|Main source||114 m (374 ft)|
84 m (276 ft)
|Basin size||2,608 km2 (1,007 sq mi)|
|Length||124 km (77 mi)|
Created by merging streams Grđevica and Barna at near the village of Pavlovac in the municipality of Veliki Grđevac. Česma basin is fan-shaped and formed by a number of streams rising on the slopes of Bilogora and Moslavačka gora hills. Southern sides of Bilogora slightly goes downhill, rugged with numerous ravines and gullies, steeply and deeply cut in. On the sides appears numerous springs, that in the dry part of the year losing water.
It has a small drop (small difference in altitude between the source and the mouth) which was causing frequent floods before the regulation of the riverbed. The area around the watercourse of Česma till a hundred years ago was subject of flooding, which is why it was swampy. After that, Česma river and its tributaries was channelized, embankments were built for flood protection, and the soil is dried to obtain arable land as well as the fight against malaria.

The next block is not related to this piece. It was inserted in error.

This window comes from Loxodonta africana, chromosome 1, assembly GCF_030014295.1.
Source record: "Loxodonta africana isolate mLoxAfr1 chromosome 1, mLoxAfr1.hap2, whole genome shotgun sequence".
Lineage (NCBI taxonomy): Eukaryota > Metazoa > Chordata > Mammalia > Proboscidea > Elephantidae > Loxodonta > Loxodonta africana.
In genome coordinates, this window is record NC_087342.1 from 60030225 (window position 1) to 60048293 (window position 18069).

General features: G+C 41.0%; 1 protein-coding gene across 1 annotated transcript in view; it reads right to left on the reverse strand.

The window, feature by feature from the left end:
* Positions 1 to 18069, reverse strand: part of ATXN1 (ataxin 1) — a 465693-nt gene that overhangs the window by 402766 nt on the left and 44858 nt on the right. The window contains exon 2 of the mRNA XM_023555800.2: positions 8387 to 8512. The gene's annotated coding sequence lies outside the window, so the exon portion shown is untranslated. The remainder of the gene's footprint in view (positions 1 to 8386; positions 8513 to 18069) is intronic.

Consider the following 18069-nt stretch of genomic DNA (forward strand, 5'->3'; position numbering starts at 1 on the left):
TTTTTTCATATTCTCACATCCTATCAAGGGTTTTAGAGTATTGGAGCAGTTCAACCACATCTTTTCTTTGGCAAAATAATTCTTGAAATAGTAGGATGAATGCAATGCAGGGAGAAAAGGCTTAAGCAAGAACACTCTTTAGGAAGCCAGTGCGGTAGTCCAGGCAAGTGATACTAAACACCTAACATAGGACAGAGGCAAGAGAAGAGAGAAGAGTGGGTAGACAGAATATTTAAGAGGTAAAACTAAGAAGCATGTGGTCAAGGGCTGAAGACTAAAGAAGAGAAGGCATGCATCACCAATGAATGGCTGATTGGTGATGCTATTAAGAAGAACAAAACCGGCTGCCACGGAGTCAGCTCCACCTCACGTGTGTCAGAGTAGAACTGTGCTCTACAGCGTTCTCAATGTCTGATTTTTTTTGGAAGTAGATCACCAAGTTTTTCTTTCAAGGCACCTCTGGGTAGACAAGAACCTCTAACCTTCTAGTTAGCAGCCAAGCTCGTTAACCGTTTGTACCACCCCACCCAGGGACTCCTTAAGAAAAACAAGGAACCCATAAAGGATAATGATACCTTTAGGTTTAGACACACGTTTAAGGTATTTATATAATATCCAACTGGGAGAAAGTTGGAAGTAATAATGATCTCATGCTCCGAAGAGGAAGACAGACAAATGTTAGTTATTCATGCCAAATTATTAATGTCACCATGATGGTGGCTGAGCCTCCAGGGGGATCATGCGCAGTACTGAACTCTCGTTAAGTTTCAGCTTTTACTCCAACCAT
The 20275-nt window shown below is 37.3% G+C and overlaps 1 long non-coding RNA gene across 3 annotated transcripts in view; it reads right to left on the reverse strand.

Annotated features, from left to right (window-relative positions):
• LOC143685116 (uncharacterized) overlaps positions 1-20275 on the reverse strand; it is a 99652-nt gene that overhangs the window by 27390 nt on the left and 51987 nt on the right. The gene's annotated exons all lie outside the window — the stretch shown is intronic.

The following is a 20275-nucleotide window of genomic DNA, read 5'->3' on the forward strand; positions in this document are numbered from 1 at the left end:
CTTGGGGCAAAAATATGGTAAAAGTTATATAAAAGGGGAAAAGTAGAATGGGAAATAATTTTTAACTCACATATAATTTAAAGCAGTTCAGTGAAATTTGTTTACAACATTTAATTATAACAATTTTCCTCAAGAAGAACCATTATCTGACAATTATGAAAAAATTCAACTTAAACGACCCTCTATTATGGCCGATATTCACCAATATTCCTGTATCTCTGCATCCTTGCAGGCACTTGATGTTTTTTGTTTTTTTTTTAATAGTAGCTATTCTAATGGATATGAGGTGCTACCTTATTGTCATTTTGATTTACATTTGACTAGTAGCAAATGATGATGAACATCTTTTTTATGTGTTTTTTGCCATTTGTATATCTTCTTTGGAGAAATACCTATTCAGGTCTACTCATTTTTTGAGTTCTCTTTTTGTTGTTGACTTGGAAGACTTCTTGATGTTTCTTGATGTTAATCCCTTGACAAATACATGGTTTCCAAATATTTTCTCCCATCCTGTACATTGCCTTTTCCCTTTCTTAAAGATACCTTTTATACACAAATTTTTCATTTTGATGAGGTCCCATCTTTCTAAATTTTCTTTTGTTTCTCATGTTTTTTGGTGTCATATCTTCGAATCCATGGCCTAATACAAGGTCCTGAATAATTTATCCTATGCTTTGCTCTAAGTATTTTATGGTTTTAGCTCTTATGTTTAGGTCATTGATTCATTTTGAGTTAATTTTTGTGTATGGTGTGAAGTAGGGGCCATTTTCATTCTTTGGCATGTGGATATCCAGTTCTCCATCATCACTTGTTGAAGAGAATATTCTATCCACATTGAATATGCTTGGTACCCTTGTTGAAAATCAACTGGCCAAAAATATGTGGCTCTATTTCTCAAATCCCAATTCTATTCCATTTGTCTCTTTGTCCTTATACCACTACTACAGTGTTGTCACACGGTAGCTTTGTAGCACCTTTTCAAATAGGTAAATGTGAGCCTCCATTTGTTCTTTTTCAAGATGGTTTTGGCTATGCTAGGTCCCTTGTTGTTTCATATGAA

At the site of former wetlands now are fish ponds that supply water from streams that flows into the Česma river. These ponds are one of the last refuge of wading birds between the Drava and Sava rivers.
Along Česma river there are several major fish farming complexes. North of Česma fish pond — ribnjačastvo Dubrava, and along the southern coast fish ponds — Siščani, Blatnica and Narta. Both complexes are spread at about 5 kilometers along the course Česma river, and environment are similar. They are about 5 kilometers away to each other. The total area covered by commercial fish ponds is 1,346 ha (3,330 acres).
- Ostroški, Ljiljana, ed. (December 2015). Statistički ljetopis Republike Hrvatske 2015 [Statistical Yearbook of the Republic of Croatia 2015] (PDF). Statistical Yearbook of the Republic of Croatia (in Croatian and English). 47. Zagreb: Croatian Bureau of Statistics. p. 49. ISSN 1333-3305. Retrieved 27 December 2015.
- Prostorni plan Bjelovarsko – bilogorske županije (Spatial plan of Bjelovar-Bilogora County) Archived July 21, 2011, at the Wayback Machine.